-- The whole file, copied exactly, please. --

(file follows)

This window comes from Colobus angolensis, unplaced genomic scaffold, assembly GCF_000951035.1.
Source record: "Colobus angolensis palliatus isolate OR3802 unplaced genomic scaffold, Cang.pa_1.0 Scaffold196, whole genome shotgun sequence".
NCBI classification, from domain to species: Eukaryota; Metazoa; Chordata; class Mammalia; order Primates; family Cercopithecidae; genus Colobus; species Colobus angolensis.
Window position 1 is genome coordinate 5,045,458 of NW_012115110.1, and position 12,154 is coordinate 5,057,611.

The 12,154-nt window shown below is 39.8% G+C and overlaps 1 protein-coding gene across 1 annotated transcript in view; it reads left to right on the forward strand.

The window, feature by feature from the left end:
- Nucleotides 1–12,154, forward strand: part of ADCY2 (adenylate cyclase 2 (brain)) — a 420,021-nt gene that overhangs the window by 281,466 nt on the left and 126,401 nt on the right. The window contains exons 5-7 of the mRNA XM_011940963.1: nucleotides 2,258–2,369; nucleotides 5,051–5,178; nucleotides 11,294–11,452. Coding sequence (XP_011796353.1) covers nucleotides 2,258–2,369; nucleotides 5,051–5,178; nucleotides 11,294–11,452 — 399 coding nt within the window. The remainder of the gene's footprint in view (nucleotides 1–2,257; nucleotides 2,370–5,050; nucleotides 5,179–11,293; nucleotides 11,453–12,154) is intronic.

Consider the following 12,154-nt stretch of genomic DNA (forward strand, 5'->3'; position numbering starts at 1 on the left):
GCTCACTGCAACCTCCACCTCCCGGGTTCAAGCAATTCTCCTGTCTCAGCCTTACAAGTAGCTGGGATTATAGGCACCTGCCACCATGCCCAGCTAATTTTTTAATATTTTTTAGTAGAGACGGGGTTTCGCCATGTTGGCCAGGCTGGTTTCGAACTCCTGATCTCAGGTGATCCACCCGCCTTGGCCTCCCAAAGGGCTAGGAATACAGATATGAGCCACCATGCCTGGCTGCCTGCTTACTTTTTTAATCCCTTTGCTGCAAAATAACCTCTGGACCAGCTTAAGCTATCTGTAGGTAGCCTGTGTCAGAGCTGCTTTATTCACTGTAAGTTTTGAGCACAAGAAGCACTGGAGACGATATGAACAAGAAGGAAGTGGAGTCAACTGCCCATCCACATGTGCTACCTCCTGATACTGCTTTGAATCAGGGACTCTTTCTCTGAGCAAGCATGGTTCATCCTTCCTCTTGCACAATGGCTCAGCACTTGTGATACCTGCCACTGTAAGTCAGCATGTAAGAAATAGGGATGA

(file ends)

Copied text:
This window comes from Colobus angolensis, unplaced genomic scaffold, assembly GCF_000951035.1.
Source record: "Colobus angolensis palliatus isolate OR3802 unplaced genomic scaffold, Cang.pa_1.0 Scaffold196, whole genome shotgun sequence".
NCBI classification, from domain to species: Eukaryota; Metazoa; Chordata; class Mammalia; order Primates; family Cercopithecidae; genus Colobus; species Colobus angolensis.
Window position 1 is genome coordinate 5,045,458 of NW_012115110.1, and position 12,154 is coordinate 5,057,611.

The 12,154-nt window shown below is 39.8% G+C and overlaps 1 protein-coding gene across 1 annotated transcript in view; it reads left to right on the forward strand.

The window, feature by feature from the left end:
- Nucleotides 1–12,154, forward strand: part of ADCY2 (adenylate cyclase 2 (brain)) — a 420,021-nt gene that overhangs the window by 281,466 nt on the left and 126,401 nt on the right. The window contains exons 5-7 of the mRNA XM_011940963.1: nucleotides 2,258–2,369; nucleotides 5,051–5,178; nucleotides 11,294–11,452. Coding sequence (XP_011796353.1) covers nucleotides 2,258–2,369; nucleotides 5,051–5,178; nucleotides 11,294–11,452 — 399 coding nt within the window. The remainder of the gene's footprint in view (nucleotides 1–2,257; nucleotides 2,370–5,050; nucleotides 5,179–11,293; nucleotides 11,453–12,154) is intronic.

Consider the following 12,154-nt stretch of genomic DNA (forward strand, 5'->3'; position numbering starts at 1 on the left):
GCTCACTGCAACCTCCACCTCCCGGGTTCAAGCAATTCTCCTGTCTCAGCCTTACAAGTAGCTGGGATTATAGGCACCTGCCACCATGCCCAGCTAATTTTTTAATATTTTTTAGTAGAGACGGGGTTTCGCCATGTTGGCCAGGCTGGTTTCGAACTCCTGATCTCAGGTGATCCACCCGCCTTGGCCTCCCAAAGGGCTAGGAATACAGATATGAGCCACCATGCCTGGCTGCCTGCTTACTTTTTTAATCCCTTTGCTGCAAAATAACCTCTGGACCAGCTTAAGCTATCTGTAGGTAGCCTGTGTCAGAGCTGCTTTATTCACTGTAAGTTTTGAGCACAAGAAGCACTGGAGACGATATGAACAAGAAGGAAGTGGAGTCAACTGCCCATCCACATGTGCTACCTCCTGATACTGCTTTGAATCAGGGACTCTTTCTCTGAGCAAGCATGGTTCATCCTTCCTCTTGCACAATGGCTCAGCACTTGTGATACCTGCCACTGTAAGTCAGCATGTAAGAAATAGGGATGA